The above-described stereo sound field enlarging circuit includes no delay circuit nor phase shifter. Accordingly, the circuit is simple in construction, low in manufacturing cost, and effective in the natural enlargement of a sound field.

Although the above-described circuit is simple in construction and produces the desired effect, frequency components lower than several hundred of hertz are not included in the difference signal (A-B), which is the residual component. That is, the larger part of the energy of the difference signal is in the middle and high frequency ranges. Accordingly, especially a female voice which should be centrally localized is liable to become unclear. This difficulty may be substantially eliminated by increasing the value of m and decreasing the value of K; however, doing so decreases the amount of sound field enlargement.

This problen is eliminated, however, in the embodiment of the invention shown in FIG. 10.

The circuit of FIG. 10 is obtained by adding two lag-lead type filters, each of which includes a resistor R15 and a capacitor C1, to the circuit of FIG. 9. As the circuit includes the lag-lead type filters, a signal A', distributed as shown in FIG. 11, is provided at the output channel L'. In FIG. 11, m1 designates the residual ratio of the original signal in the band of the human voice, and m2, the residual ratio of the original signal in the high frequency range. The residual ratios m1 and m2 are represented by the following expressions: ##EQU12## where R2 '=R12a /R15

In the above-described example, the residual ratio m1 in the human voice band is higher than that m2 of the high frequency range, and therefore the clarity of the human voice is increased; however, the perceived sound field enlargement in this band is somewhat decreased.

FIG. 12 shows another example of a stereo sound field enlarging circuit according to the invention. In the circuit of FIG. 12, the output signals of the operational amplifiers OP10 and OP11 in FIG. 10 are added, in a predetermined residual ratio, to the two signals different in phase from each other formed from the original signals A and B, thereby to obtain output channel signals A' and B'. The circuit includes a bandpass filter (BPF) 30 for transmitting the voice band component of the sum of the input signals A and B, a phase shifter for forming two signals m'(A+B)ψ1 and m'(A+B)ψ2 which differ from each other by about 90 in phase, an adder circuit 34 for adding the output of the phase shifter 32 to the output of the operational amplifier OP10, and an adder circuit 36 for adding the output of the phase shifter 32 to the output of the operational amplifier OP11.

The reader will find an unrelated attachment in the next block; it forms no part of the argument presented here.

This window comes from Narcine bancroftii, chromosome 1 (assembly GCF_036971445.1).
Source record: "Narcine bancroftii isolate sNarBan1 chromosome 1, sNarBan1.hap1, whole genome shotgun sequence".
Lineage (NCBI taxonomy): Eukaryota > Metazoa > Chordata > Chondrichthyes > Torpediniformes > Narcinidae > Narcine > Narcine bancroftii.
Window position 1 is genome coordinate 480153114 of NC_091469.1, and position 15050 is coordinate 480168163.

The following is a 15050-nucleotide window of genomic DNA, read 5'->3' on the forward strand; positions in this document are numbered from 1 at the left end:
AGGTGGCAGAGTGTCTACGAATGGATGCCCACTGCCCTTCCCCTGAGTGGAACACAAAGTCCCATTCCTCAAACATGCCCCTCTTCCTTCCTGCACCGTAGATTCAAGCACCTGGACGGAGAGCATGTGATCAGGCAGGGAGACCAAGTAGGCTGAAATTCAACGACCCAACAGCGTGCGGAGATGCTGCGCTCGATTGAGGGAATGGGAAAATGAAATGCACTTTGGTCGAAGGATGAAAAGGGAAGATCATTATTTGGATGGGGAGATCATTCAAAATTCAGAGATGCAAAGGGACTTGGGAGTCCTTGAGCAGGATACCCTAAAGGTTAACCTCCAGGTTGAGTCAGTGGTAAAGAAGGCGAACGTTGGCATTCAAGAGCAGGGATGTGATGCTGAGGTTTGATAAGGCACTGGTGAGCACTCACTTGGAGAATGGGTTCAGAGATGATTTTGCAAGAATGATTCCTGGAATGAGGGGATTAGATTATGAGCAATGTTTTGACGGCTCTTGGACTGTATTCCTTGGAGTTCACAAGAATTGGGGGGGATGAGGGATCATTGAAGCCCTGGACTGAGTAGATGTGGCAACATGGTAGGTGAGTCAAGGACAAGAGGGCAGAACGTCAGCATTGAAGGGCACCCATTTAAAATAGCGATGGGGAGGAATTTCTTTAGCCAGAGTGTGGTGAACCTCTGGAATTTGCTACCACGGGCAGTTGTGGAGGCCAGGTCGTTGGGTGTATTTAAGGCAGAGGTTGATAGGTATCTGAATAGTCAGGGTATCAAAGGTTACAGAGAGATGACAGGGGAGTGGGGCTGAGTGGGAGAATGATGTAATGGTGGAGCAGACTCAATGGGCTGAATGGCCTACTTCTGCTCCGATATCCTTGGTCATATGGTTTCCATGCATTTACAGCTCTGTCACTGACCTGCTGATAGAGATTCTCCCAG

The signal A' of the output channel L' in the circuit has a frequency distribution as shown in FIG. 13. In FIG. 13, ωL ' and ωH ' designate the cutoff frequencies of the bandpass filter 30, and m', the residual rate. The addition signals m'(A+B)ψ1 and m'(A+B)ψ2 determined by the factors ωD ', ωH ' and m' will not reduce the perception of sound field enlargement, being different by about 90 in phase from each other. Accordingly, the degree of clarity of the reproduced human voice can be increased by increasing the factor m'.

FIG. 14 illustrates an exemplary implementation of the circuit shown in FIG. 12. In the circuit of FIG. 14, a transistor Q1 forms a phase shifter, and transistors Q2 and Q3 form respective buffers. A capacitor C2 connected to the input of the transistor Q1 forms a low-pass filter (LPF), and capacitors C connected in series with the outputs of the transistors Q2 and Q3 form respective high-pass filters (HPFs). These filters together form a bandpass filter (BPF). In the circuit of FIG. 14, the phase difference signal is applied to the noninverting input terminals of the operational amplifiers OP10 and OP11, thereby to eliminate the addition circuits 34 and 36 of FIG. 12.

In the circuit of FIG. 14, the residual ratio m of the original signal in the middle and high frequency ranges is set to zero, i.e., R2 =KR1, and the phase difference voice signal band is subjected to addition in an addition ratio m'.

The value m' is represented by the following equation: ##EQU13##

In the equation, R2 =KR1, and therefore ##EQU14##

The cutoff frequencies ωL ' and ωH ' of the bandpass filters are: ##EQU15##